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ELI’s Model Law Can Help Countries Implement Their Commitments Under the Paris Agreement

Wednesday, November 2, 2016
John Pendergrass

John Pendergrass

Vice President, Programs & Publications

As the Paris Agreement enters into force today, it is important to recognize both the significance of this event and the substantial work now required to implement its provisions. While much attention has been given to its goal of limiting the rise in global temperature to “well below 2°C” relative to pre-industrial times, and to pursue efforts to limit warming to a 1.5°C increase, the real significance of the Paris Agreement is that at least 190 countries and the European Union have pledged to reduce their emissions of greenhouse gases (GHGs). These pledges to reduce GHG emissions, called “Nationally Determined Contributions” (NDCs), were the key to achieving nearly universal participation by parties to the United Nations Framework Convention on Climate Change (UNFCCC). Such broad participation was possible because the Agreement allows each country to establish its own target for reducing its greenhouse gas emissions.

Signing the Paris Agreement
Photo by UNclimatechange

By themselves, the NDCs are policy documents without the force of law. The NDCs will hold greater promise of being achieved if they, and, more importantly, means for achieving them, are integrated into each nation’s domestic laws. To support the progress of countries in meeting their Paris Climate Agreement goals, the Environmental Law Institute drafted a straightforward model framework for a national-level, climate change law, taking the Paris Agreement as its starting point.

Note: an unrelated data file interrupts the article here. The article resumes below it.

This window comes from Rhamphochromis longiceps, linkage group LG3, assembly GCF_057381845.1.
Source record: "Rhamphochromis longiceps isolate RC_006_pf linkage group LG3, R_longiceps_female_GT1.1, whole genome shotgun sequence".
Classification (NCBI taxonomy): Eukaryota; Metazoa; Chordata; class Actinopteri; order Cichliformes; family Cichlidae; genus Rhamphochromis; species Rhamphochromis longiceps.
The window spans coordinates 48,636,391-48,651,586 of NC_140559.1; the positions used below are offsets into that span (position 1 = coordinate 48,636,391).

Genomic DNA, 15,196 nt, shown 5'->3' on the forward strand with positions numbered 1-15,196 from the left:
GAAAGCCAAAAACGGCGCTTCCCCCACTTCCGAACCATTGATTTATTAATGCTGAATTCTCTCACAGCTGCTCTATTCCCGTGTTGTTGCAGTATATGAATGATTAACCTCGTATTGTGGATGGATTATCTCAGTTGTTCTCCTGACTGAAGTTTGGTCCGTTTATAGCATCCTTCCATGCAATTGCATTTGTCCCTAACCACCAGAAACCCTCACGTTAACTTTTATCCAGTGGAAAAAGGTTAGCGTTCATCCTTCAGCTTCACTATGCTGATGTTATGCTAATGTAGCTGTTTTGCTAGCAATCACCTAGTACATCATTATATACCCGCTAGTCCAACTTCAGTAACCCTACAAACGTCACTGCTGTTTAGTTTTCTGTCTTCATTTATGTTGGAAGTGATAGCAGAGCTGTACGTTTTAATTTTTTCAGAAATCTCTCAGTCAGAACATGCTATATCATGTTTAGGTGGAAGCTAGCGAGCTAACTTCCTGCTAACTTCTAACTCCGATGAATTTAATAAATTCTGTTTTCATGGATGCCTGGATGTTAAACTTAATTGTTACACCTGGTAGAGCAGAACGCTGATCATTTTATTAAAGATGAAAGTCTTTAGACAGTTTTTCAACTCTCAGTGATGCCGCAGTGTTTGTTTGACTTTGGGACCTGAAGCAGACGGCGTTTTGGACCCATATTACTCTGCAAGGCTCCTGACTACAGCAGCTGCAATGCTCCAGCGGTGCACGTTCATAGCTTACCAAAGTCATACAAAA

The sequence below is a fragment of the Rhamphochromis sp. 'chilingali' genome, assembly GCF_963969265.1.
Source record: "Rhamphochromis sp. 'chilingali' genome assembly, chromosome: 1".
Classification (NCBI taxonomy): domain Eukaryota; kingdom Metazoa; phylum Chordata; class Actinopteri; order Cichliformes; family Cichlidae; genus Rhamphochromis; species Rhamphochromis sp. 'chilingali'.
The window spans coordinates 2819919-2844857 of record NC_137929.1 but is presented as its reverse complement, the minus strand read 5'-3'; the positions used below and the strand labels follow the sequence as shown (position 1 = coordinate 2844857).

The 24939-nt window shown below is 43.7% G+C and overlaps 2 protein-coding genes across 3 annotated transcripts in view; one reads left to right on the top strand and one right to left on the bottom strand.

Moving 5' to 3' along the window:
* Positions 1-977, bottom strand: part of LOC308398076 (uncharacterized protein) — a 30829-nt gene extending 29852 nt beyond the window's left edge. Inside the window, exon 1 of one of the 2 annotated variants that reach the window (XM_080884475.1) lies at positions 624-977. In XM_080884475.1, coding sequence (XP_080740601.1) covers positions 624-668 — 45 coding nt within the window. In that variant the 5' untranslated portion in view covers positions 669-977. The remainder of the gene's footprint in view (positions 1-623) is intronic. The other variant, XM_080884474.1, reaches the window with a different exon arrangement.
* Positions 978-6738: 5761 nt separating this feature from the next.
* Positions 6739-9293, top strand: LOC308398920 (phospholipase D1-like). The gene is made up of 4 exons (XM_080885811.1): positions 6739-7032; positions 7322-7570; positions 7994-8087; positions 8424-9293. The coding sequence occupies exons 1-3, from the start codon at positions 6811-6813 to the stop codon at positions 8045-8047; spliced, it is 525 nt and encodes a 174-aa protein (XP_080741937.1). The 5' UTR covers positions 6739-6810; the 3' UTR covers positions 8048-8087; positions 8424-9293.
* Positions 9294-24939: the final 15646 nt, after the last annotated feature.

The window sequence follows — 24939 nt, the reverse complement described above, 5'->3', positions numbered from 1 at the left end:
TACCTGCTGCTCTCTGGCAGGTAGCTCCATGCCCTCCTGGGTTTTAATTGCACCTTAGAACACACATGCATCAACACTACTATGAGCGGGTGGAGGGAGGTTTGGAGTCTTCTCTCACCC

ELI’s model law serves as a resource for countries seeking to implement domestic legislation, giving effect to their NDCs. Because the NDCs may take various forms, ELI’s model law offers several alternative provisions intended to cover the most common approaches. Most countries’ NDCs will include a specific GHG emissions reduction target. Countries may achieve those targets through a variety of measures, including industry-specific emissions reductions, cap-and-trade market-based systems, carbon taxes, energy-efficiency investments, and more. Some NDCs may also include a carbon sink goal or state their intent to include land and forest sectors in their GHG inventories. The model law also includes provisions for reporting and information collection, accountability and enforcement, and adaptation. And it includes “drafting notes” to assist countries in tailoring legislation specific to their needs.

The model law does not attempt to provide specific provisions addressing all possible scenarios, and does not prefer one approach over another. Rather, it simply seeks to enshrine NDCs, whatever their form, as a domestic law commitment in order to increase their chances of being successfully implemented.

All blog posts are the opinion of its author(s) and do not necessarily reflect the views of ELI the organization or its members.